Yezidis
A dualistic religious group operating among the Kurds in
northern Iraq and the neighboring lands of Syria, Turkey, and
Iran. Their religion probably goes back to the Manicheans but
has borrowed heavily from the Shiite Muslims. The Yezidis call
themselves the Dawasin or Dasnayye. The term Yezidi was originally
probably a name of derision. It refers to a Caliph Yezid
who in 680 C.E. ordered the death of al-Husayn, the grandson
of the Prophet Mohammed. The Shiite hold al-Husayn in special
reverence, for they claim to derive their authority from
him. Others have suggested that the word is derived from the
Persian word ized (for angel, deity), and would mean ‘‘worshippers
of God.’’ They are also derogatorily referred to by their
neighbors as ‘‘devil-worshippers.’’ The Yezidi community is
centered upon the tomb of Shaykh Adi ibn Musafir at Llish in
the district of Mosul.
The Yezidi faith is quite eclectic, drawing upon Christian
(baptism, breaking of bread, drinking of wine), Jewish (dietary
restrictions), Muslim (fasts, circumcision, pilgrimages), Sufi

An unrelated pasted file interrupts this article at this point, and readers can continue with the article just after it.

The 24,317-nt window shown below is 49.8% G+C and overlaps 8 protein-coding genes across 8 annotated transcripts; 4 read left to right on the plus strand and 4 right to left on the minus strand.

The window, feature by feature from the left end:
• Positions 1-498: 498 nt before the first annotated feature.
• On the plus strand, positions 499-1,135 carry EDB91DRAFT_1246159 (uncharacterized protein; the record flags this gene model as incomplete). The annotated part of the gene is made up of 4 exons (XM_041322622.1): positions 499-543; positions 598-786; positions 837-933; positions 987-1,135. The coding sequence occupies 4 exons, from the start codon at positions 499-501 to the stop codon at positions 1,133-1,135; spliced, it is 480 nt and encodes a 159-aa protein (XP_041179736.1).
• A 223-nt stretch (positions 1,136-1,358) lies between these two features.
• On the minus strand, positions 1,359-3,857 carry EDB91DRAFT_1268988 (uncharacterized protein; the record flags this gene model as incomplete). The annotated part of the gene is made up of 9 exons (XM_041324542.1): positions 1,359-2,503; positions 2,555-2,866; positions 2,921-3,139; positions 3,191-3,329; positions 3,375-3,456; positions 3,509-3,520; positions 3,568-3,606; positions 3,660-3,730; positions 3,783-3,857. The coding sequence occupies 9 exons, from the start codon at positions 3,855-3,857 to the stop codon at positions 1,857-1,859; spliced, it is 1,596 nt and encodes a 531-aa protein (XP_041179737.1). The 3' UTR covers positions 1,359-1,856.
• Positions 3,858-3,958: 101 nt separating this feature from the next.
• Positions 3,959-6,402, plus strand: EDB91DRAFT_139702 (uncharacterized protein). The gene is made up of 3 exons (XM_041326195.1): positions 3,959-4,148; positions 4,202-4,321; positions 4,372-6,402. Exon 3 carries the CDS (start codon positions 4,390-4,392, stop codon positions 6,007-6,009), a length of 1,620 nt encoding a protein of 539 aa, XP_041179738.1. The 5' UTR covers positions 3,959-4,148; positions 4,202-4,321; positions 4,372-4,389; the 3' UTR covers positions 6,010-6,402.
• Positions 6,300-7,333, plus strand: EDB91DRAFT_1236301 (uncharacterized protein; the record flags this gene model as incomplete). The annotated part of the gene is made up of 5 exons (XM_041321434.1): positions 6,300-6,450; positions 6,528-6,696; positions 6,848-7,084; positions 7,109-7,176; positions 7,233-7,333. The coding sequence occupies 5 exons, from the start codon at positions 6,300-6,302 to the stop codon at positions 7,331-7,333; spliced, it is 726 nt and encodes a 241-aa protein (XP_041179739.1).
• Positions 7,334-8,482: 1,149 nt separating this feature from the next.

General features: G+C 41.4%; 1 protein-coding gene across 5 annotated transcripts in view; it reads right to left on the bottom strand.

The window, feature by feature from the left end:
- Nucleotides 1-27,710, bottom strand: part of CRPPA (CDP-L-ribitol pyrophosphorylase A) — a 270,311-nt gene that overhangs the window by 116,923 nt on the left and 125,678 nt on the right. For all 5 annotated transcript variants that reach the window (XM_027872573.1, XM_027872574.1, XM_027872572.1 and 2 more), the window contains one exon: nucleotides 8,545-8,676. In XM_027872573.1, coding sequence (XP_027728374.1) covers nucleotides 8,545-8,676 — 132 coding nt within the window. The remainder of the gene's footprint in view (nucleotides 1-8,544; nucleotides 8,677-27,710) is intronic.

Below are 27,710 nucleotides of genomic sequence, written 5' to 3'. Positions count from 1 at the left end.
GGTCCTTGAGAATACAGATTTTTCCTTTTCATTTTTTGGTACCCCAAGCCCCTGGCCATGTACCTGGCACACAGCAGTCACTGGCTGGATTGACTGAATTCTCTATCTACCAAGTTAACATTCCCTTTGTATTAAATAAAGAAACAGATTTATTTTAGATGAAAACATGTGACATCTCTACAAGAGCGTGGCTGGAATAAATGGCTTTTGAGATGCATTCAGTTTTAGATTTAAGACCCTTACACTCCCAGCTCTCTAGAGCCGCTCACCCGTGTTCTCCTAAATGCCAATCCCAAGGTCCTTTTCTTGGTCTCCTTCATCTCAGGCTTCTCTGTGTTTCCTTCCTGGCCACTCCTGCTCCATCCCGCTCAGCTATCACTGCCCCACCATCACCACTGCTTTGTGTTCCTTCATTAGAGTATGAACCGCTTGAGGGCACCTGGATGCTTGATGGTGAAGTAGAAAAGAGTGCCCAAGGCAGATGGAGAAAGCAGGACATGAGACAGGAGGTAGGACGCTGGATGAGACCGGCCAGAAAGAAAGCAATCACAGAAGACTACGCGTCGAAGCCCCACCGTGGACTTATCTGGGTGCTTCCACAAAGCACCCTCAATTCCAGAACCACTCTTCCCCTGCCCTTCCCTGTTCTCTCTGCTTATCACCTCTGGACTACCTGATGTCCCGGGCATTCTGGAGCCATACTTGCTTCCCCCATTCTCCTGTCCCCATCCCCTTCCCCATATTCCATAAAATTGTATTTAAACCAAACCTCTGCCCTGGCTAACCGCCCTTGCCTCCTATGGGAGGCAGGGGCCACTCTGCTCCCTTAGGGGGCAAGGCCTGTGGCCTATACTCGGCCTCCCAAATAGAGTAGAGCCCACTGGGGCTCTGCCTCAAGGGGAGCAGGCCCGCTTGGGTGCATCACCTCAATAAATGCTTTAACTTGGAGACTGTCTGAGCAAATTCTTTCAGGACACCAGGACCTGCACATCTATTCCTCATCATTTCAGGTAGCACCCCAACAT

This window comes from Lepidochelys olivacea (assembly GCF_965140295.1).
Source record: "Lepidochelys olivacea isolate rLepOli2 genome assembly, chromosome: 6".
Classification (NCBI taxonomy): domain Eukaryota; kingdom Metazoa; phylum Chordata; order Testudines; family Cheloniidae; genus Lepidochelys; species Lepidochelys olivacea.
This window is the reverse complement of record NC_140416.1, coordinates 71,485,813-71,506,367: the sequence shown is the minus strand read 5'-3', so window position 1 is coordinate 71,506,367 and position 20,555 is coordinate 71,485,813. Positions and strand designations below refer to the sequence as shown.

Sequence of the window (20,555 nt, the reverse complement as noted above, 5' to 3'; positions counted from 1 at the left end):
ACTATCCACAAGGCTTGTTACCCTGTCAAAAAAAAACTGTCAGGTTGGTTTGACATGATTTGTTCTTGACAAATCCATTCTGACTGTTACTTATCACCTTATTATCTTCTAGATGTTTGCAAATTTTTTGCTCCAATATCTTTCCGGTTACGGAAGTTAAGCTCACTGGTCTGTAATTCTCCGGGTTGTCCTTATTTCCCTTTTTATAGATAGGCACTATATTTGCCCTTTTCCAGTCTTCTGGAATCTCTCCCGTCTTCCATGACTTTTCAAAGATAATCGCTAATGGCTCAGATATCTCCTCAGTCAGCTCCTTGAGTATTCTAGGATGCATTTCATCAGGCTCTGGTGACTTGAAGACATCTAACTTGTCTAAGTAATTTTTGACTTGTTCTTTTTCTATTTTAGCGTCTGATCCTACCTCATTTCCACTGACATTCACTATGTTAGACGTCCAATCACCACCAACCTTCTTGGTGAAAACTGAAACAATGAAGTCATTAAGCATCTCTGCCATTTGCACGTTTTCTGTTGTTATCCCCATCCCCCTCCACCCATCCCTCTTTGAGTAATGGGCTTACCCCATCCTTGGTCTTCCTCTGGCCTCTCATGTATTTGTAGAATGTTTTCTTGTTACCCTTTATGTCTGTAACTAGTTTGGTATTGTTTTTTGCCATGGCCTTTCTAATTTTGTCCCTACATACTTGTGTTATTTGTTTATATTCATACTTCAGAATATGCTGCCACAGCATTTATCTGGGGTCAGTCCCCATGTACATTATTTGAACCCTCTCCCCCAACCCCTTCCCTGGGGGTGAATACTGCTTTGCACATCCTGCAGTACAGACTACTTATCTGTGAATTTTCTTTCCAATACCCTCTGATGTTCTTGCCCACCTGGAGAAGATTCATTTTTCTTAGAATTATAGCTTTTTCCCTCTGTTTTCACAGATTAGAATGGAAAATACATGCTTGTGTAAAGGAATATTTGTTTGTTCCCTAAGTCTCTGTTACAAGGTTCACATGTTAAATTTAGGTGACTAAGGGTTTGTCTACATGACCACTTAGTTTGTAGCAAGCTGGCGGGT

(reverence for Shaykhs, secrecy, ecstatic experiences), and Sabeansist
(reincarnation) traditions. They believe that they were
children of the seed of Adam (but not of Eve). Thus, they believe
themselves different from the rest of humanity, who are
derived from both Adam and Eve. They try to remain separate
and no outsider may join them. One must be born a Yezidi.
A dominant symbol among them is the peacock, a symbol
of the seven angels who cooperated in the creation of the world.
The peacock angel is their euphemism for evil. They believe
evil is a part of the divinity, along with good. Thus they are
more properly seen as dualists rather than devil worshippers.
The Yezidis also consider Christ an angel in human form, and
Mohammed as a prophet with Abraham and others.
Sources
Drower, E. S. Peacock Angel. London John Murray, 1941.
Empson, R. H. The Cult of the Peacock Angel. N.p., 1928.
Guest, John S. Survival Among the Kurds A History of the Yezidis.
London Kegan Paul International, 1993.
———. The Yezidis. London KPI, 1987.
Nau, Abbé F. ‘‘Recueil de textes et de documents sur les Yézidis.’’
ROC 2, no. 10 (1915–17).
Seabrook, William B. Adventures in Arabia among the Bedouins
Druses Whirling Dervishes & Yezidee Devil-worshipers. New York,
1927.

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